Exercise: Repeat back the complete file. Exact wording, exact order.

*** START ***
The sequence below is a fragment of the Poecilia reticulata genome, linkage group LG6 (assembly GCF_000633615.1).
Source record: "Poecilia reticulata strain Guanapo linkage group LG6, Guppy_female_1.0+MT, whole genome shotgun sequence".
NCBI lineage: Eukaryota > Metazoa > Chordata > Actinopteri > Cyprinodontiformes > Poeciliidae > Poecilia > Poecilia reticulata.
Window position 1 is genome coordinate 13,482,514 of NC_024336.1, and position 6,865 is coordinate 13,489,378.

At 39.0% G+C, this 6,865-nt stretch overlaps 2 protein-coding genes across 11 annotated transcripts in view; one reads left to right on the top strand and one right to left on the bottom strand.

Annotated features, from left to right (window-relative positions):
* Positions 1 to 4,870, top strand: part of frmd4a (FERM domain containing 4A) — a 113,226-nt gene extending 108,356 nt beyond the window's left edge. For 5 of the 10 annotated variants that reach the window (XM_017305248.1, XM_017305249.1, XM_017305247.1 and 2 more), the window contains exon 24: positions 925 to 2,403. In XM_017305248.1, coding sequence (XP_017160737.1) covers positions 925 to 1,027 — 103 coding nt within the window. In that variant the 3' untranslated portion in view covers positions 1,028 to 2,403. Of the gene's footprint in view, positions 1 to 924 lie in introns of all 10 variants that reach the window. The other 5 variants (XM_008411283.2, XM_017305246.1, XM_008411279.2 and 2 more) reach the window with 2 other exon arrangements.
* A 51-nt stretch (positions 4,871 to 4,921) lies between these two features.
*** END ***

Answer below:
The sequence below is a fragment of the Poecilia reticulata genome, linkage group LG6 (assembly GCF_000633615.1).
Source record: "Poecilia reticulata strain Guanapo linkage group LG6, Guppy_female_1.0+MT, whole genome shotgun sequence".
NCBI lineage: Eukaryota > Metazoa > Chordata > Actinopteri > Cyprinodontiformes > Poeciliidae > Poecilia > Poecilia reticulata.
Window position 1 is genome coordinate 13,482,514 of NC_024336.1, and position 6,865 is coordinate 13,489,378.

At 39.0% G+C, this 6,865-nt stretch overlaps 2 protein-coding genes across 11 annotated transcripts in view; one reads left to right on the top strand and one right to left on the bottom strand.

Annotated features, from left to right (window-relative positions):
* Positions 1 to 4,870, top strand: part of frmd4a (FERM domain containing 4A) — a 113,226-nt gene extending 108,356 nt beyond the window's left edge. For 5 of the 10 annotated variants that reach the window (XM_017305248.1, XM_017305249.1, XM_017305247.1 and 2 more), the window contains exon 24: positions 925 to 2,403. In XM_017305248.1, coding sequence (XP_017160737.1) covers positions 925 to 1,027 — 103 coding nt within the window. In that variant the 3' untranslated portion in view covers positions 1,028 to 2,403. Of the gene's footprint in view, positions 1 to 924 lie in introns of all 10 variants that reach the window. The other 5 variants (XM_008411283.2, XM_017305246.1, XM_008411279.2 and 2 more) reach the window with 2 other exon arrangements.
* A 51-nt stretch (positions 4,871 to 4,921) lies between these two features.